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In previous posts (here, here, and here), I've looked at three important questions that we must answer if we are to assess how well the U.S. is doing in its war on al Qaeda: defining al Qaeda, naming the group's objectives, and then examining how well it is doing at achieving its goals. I've suggested that the U.S. comes to quite different conclusions than al Qaeda itself on all three of these issues. According to a majority of experts -- both within and outside government -- al Qaeda is primarily the small "core" located somewhere in Afghanistan-Pakistan; the affiliates have an ambiguous relationship with this core and are generally focused on local concerns. The objective of the core is to attack the U.S. and its allies and, because of our excellent counter-terrorism (CT) efforts, we have thwarted all such attempts on the U.S. since 9-11. If this version of the conflict is true, we have nearly won, and only need to kill or capture a few more members of the core before it disintegrates completely.
Al Qaeda's leadership, on the other hand, considers itself to be much more than just a core of terrorists, but rather the "high command" of a global organization. In their view, the affiliates (or branches), as well as many fighters in Afghanistan-Pakistan, are integral members of al Qaeda. They have publicly described expansive objectives that include overthrowing the rulers of every Muslim-majority country (whether part of an earlier Islamic state or not), imposing their version of sharia, and then setting up "amirates," or Islamic states in these countries. Al Qaeda believes that they have achieved many of these goals already and are pressing forward to seize more territory and set up new shadow governments.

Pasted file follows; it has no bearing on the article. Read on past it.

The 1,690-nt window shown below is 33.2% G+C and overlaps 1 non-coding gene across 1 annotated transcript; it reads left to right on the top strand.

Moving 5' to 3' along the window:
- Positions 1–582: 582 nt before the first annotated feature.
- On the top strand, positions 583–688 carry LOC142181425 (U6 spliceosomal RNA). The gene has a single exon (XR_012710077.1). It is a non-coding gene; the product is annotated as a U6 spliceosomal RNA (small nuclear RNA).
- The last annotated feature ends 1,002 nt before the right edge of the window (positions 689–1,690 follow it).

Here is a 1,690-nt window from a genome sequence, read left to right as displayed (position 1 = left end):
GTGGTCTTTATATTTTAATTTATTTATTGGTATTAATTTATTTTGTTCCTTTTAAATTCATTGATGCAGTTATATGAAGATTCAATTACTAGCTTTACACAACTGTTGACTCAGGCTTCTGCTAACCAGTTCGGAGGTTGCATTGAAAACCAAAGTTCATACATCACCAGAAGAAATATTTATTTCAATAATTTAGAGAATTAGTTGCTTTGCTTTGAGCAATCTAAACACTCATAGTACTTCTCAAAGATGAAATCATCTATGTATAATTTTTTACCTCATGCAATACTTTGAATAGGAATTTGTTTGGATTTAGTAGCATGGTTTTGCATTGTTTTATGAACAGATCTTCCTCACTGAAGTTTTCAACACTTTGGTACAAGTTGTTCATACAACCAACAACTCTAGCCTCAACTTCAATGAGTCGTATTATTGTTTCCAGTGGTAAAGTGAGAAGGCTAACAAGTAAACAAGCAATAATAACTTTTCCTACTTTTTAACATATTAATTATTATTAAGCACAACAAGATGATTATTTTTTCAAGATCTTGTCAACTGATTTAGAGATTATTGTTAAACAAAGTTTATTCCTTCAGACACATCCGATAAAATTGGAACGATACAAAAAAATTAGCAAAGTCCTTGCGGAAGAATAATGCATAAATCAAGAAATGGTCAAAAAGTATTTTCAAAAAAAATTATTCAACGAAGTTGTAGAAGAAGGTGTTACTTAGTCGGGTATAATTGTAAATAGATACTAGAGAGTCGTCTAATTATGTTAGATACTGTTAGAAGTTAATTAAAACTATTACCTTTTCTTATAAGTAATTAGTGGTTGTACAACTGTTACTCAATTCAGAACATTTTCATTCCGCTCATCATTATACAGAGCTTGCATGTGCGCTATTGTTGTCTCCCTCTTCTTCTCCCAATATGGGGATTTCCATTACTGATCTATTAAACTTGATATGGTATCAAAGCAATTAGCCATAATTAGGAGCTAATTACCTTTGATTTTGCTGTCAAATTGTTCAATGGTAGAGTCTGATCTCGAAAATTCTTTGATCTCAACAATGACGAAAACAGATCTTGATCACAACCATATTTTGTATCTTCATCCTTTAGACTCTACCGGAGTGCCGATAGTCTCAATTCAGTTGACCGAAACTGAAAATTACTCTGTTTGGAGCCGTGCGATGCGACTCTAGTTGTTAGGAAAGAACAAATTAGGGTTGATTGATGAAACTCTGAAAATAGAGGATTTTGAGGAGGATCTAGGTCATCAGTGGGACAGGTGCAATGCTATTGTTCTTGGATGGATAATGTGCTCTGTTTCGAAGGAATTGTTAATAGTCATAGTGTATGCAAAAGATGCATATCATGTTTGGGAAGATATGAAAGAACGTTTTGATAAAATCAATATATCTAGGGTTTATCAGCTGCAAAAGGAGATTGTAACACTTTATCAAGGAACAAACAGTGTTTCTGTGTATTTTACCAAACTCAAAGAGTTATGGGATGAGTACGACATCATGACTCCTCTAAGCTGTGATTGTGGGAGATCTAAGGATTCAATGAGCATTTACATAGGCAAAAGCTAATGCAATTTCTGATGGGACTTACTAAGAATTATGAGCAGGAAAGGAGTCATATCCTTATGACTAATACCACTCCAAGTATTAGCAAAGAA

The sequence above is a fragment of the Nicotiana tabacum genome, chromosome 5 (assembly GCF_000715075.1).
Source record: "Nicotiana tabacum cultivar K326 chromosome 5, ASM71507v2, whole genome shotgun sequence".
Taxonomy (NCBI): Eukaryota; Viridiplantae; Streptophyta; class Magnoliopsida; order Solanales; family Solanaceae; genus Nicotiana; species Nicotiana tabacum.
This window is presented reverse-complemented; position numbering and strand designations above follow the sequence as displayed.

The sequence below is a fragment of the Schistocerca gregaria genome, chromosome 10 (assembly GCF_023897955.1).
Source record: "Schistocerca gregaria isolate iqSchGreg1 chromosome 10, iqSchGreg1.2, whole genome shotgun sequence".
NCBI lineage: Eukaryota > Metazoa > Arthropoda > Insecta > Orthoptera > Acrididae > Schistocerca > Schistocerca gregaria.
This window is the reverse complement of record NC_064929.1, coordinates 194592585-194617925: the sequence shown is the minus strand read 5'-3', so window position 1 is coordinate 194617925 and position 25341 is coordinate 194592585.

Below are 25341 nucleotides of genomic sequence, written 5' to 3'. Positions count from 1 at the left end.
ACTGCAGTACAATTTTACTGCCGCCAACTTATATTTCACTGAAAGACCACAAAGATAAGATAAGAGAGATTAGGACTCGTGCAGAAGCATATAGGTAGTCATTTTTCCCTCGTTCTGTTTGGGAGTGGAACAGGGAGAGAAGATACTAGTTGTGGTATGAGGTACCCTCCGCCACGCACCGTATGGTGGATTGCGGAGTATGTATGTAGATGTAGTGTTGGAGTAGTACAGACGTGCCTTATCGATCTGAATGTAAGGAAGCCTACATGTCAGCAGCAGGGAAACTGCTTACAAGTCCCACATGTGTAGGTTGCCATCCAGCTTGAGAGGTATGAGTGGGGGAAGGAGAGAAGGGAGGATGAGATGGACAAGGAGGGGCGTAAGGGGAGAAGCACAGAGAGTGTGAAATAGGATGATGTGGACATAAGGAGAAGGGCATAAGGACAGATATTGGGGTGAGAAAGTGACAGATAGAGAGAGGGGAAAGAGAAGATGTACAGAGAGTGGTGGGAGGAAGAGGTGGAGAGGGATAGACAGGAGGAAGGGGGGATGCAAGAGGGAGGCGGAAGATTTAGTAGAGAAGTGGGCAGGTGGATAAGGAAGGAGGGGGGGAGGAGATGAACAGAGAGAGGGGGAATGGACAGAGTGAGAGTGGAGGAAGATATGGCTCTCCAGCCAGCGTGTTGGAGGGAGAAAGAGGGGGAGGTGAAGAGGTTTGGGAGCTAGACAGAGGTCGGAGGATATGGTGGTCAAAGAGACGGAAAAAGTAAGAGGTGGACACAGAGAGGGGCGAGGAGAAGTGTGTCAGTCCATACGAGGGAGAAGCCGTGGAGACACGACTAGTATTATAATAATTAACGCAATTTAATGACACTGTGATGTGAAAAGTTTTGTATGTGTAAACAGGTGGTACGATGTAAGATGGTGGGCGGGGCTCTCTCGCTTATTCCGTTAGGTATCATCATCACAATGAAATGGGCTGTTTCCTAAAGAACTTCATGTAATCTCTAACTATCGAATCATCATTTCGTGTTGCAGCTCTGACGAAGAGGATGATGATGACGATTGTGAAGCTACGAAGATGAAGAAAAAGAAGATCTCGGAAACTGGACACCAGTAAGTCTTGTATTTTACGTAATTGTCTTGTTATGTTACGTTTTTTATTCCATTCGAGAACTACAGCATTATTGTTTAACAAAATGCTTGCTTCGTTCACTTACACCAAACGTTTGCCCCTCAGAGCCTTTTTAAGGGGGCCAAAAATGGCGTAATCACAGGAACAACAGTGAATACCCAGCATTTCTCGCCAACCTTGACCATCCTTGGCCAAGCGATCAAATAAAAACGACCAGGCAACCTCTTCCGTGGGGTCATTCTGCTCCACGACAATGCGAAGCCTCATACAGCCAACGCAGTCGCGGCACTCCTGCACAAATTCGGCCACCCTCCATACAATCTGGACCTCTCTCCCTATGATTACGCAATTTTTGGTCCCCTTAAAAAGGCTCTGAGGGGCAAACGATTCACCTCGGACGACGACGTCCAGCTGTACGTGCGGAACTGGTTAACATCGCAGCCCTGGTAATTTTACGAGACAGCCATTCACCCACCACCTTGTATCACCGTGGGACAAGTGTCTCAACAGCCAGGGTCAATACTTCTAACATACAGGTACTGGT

So how do we reconcile these very different versions of the war and determine where we are at in this conflict? I believe that the most important question we can ask ourselves is this: Is al Qaeda better off now than it was ten years ago? If we just look at attacks on the U.S., its citizens, and even its allies, we will agree with the current majority view of al Qaeda and answer "no." Unlike before 9-11, when al Qaeda and terrorists trained by the group were able to carry out devastating attacks against the U.S. and its interests in 1993, 1995, 1998, and 2000, the period since 9-11 has been marked by one CT triumph after another. The planned follow-up attacks (the so-called "second wave") were foiled or failed to materialize and other serious plots have been stopped on a regular basis. The only large-scale attacks that succeeded were abroad (Bali (2002), Spain (2004), London (2005) -- no other major attempts since 2005 have made it past the CT nets of the U.S. and our allies.